Pretty soon, the host of syndicated TV's Maury may be able to whip out his smartphone, look at the screen and proclaim, "You are the father!"
And if Maury Povich does do that, he'll have computer scientists to thank at UC Irvine, where an Android smartphone app has been developed to store a small amount of genomic data to conduct paternity tests and test cryptographic techniques.
According to the technology news site eWeek, the software platform, or personal genomic toolkit, is called GenoDroid, and the actual Android app is named Pater Noster, which means "our father" in Latin. Using the app and publicly available genomic data, the researchers were able to tell in less than a second whether one person was the father of a second.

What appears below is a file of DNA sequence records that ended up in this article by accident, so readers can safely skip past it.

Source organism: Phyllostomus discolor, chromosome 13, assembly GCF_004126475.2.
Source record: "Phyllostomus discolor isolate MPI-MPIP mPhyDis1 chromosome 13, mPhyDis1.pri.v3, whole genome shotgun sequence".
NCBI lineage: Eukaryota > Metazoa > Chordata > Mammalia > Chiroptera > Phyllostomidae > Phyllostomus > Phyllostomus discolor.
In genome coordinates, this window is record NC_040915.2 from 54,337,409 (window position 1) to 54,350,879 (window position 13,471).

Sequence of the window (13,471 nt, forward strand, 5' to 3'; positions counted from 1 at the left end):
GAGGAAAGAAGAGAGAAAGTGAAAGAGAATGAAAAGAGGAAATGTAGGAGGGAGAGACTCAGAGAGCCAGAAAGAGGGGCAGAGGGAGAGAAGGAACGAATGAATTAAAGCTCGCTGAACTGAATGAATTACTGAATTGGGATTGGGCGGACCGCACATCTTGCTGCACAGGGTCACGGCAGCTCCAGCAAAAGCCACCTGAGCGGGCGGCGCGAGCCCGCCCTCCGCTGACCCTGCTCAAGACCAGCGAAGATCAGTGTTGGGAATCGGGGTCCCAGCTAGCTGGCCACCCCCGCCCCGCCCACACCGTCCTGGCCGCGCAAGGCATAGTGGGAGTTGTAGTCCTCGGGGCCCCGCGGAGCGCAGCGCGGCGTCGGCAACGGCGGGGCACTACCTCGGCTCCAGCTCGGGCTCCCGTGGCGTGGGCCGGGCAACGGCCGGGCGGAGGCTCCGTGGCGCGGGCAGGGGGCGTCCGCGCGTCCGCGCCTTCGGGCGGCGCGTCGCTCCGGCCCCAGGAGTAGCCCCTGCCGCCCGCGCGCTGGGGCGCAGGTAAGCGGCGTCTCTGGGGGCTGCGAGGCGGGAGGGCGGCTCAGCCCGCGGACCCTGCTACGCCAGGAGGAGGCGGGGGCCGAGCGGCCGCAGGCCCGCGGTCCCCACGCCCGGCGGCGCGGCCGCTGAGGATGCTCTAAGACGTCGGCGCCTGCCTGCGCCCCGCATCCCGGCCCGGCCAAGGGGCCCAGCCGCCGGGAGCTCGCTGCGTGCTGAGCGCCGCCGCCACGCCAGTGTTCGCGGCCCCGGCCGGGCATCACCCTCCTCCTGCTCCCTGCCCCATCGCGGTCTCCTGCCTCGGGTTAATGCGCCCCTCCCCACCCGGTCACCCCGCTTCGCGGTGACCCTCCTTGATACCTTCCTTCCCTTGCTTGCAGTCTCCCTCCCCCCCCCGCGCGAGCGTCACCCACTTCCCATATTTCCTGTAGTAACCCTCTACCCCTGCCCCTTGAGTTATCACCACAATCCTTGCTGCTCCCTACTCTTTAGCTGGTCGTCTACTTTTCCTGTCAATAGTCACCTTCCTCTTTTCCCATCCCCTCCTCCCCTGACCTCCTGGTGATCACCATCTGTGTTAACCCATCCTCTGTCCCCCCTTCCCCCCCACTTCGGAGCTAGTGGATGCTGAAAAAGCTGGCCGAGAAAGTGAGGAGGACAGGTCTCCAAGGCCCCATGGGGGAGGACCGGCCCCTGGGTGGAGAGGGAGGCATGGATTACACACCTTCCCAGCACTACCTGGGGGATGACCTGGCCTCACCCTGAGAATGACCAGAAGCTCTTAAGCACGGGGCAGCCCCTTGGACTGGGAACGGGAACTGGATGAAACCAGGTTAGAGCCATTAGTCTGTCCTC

"It doesn't do magic," Gene Tsudik, UCI professor of computer science, told eWeek's Brian T. Horowitz. "It just shows that today, it's practical to run privacy-preserving genomic applications [and] operations on modern smartphones–these ubiquitous personal devices."
Tsudik, as part of UCI's Security and Privacy Research Outfit (SPROUT), was assisted by Emiliano De Cristofaro of Xerox's Palo Alto Research Center and a UC Irvine doctoral program graduate; UC Irvine Ph.D. candidate Sky Faber; and Paolo Gasti, assistant professor at the New York Institute of Technology and a former UC Irvine postdoctoral researcher.